Over at 11 Points, there’s a blog post with photos of pages from a BJU science textbook; it’s full of the levels of ignorance and anti-intellectualism we’re used to from ACE. There’s the usual Creationist stuff, and the last page begins with the sentence “Electricity is a mystery.” In a science book.

A huge chunk of my traffic comes from an AlterNet post on ACE, A Beka, and BJU, so I presume many of you have seen it already, but for those that haven’t, here’s a bullet point list of claims taught by BJU and/or A Beka (here’s a video, for those who prefer):

  • Only ten percent of Africans can read or write, because Christian mission schools have been shut down by communists.
  • “The [Ku Klux] Klan in some areas of the country tried to be a means of reform, fighting the decline in morality and using the symbol of the cross… In some communities it achieved a certain respectability as it worked with politicians.”
  • “God used the ‘Trail of Tears’ to bring many Indians to Christ.”
  • It “cannot be shown scientifically that that man-made pollutants will one day drastically reduce the depth of the atmosphere’s ozone layer.”
  • “God has provided certain ‘checks and balances’ in creation to prevent many of the global upsets that have been predicted by environmentalists.”
  • The Great Depression was exaggerated by propagandists, including John Steinbeck, to advance a socialist agenda.
  • “Unions have always been plagued by socialists and anarchists who use laborers to destroy the free-enterprise system that hardworking Americans have created.”
  • Bill Clinton’s 1992 presidential win was due to an imaginary economic crisis created by the media.
  • “The greatest struggle of all time, the Battle of Armageddon, will occur in the Middle East when Christ returns to set up his kingdom on earth.”

Stay tuned, I’ll be returning to this subject.

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About jonnyscaramanga

I grew up as a Christian fundamentalist in the UK. Now I am writing a book and blog about what that's like, and what fundamentalists believe.

Posted on June 17, 2013, in Accelerated Christian Education, Atheism, Christianity, Creationism, Education, Faith Schools, Fundamentalism and tagged , , . Bookmark the permalink. 22 Comments.

  1. “God has provided certain ‘checks and balances’ in creation to prevent many of the global upsets that have been predicted by environmentalists.”

    That’s just dangerously regressive, immoral thinking. It reconfirms in me why religion (and in particular fundamentalism) must be met head-on and exorcised.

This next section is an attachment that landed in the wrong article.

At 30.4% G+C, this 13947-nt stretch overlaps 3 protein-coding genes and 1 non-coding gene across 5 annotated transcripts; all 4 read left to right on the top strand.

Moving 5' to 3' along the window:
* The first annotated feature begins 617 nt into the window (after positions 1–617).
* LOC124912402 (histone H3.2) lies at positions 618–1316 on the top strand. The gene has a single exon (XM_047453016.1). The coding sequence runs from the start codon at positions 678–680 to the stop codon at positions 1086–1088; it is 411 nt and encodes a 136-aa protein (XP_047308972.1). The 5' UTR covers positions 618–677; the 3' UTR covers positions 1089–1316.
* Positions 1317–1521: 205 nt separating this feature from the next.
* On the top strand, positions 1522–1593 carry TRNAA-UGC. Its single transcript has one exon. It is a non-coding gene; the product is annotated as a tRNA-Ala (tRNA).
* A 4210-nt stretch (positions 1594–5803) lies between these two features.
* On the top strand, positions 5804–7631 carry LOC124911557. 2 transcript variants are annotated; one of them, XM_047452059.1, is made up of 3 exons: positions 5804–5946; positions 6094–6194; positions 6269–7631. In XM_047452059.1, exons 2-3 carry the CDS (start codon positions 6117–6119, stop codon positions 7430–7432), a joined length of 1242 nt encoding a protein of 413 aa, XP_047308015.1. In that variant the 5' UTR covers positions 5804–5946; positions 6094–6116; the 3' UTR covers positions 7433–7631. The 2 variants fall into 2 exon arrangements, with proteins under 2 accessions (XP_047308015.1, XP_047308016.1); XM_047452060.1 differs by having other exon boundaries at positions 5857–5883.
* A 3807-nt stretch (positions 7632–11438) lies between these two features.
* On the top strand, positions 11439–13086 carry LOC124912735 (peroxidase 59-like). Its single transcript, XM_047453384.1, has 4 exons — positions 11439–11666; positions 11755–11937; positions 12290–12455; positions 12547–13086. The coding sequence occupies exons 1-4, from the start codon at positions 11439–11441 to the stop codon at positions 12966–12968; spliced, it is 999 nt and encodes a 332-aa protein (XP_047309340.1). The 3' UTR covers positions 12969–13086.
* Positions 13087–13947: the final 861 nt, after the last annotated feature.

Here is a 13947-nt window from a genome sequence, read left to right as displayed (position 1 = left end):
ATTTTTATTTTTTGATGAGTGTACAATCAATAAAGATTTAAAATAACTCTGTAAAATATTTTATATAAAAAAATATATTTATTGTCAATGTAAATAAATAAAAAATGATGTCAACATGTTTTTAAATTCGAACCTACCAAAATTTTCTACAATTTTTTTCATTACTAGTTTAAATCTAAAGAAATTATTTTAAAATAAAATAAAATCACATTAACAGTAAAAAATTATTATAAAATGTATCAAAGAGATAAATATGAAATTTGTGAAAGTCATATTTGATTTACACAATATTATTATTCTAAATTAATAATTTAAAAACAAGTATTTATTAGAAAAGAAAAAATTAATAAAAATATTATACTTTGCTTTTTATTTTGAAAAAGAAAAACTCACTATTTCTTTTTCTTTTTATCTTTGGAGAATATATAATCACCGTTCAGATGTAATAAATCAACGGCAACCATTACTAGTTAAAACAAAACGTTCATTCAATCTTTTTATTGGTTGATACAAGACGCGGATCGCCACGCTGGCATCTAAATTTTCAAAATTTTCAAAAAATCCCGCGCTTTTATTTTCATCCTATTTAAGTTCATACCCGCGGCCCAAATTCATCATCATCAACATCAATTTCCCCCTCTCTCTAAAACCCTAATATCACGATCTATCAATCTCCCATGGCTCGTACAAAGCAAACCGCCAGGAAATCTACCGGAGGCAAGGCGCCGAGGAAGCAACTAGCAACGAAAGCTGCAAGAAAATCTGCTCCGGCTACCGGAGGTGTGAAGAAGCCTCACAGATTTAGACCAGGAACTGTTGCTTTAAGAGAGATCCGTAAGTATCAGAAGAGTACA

2. Jonny, great post.

    As a pre-teen I went to a small church school that used Lifepacs. We were all of different grades and sat in seperate cubbies, they were like closets with no doors. When we needed the teacher we would stick a little flag (usually the American or Christian one) right outside of our desks.

    The curriculum was “work at your own pace”. As you can see, that just sounds better than lazy teaching.

    As someone who lives in what’s called the Mid-South in the U.S. and near the Mississippi River, I find numbers two and three of your bullets just down right SICK! Anyone who can justify the KKK or the Trail of Tears is indeed BRAINWASHED.

    Thank you for taking the time to write this.

  3. I know a lot of homeschooling families that decided to go with A Beka instead of BJUP because it was more “homeschooling friendly.” Basically that meant the child involved could open the “teacher’s manual,” figure out what he was supposed to do that day, and then do it. BJUP actually needed someone with an education to teach their material well.

  4. You have done so much to expose ACE, and I am happy that you are expanding your scope to include similar learning systems.

  5. I stumbled upon this website totally by accident and can honestly say it has been a breath of fresh air. I was hired to tutor a child whose parents used ACE and it was one of the most stressful things I have ever done. ACE is absolutely horrible and I wish that I could make my former employers see the light. Thank you so much Jonny for helping to expose ACE for what it really is !

    • Thank you very much AlLynne. Your comment makes an interesting corollary to a commenter I had a while back calling himself St Peter’s Fire, who said he had tutored ACE students and been very impressed by them. It then turned out that he had known me as a child, but when I asked him more he didn’t reply to my emails. I still have no idea who he was or how he knew me.

      • The parents of the child I was tutoring let ACE knew I was going to tutor them so if I had any questions I could contact them.You might be able to figure out who St.Peter’s Fire was by trying to see if they would tell you if there was any experienced ACE tutors in the area where you are from.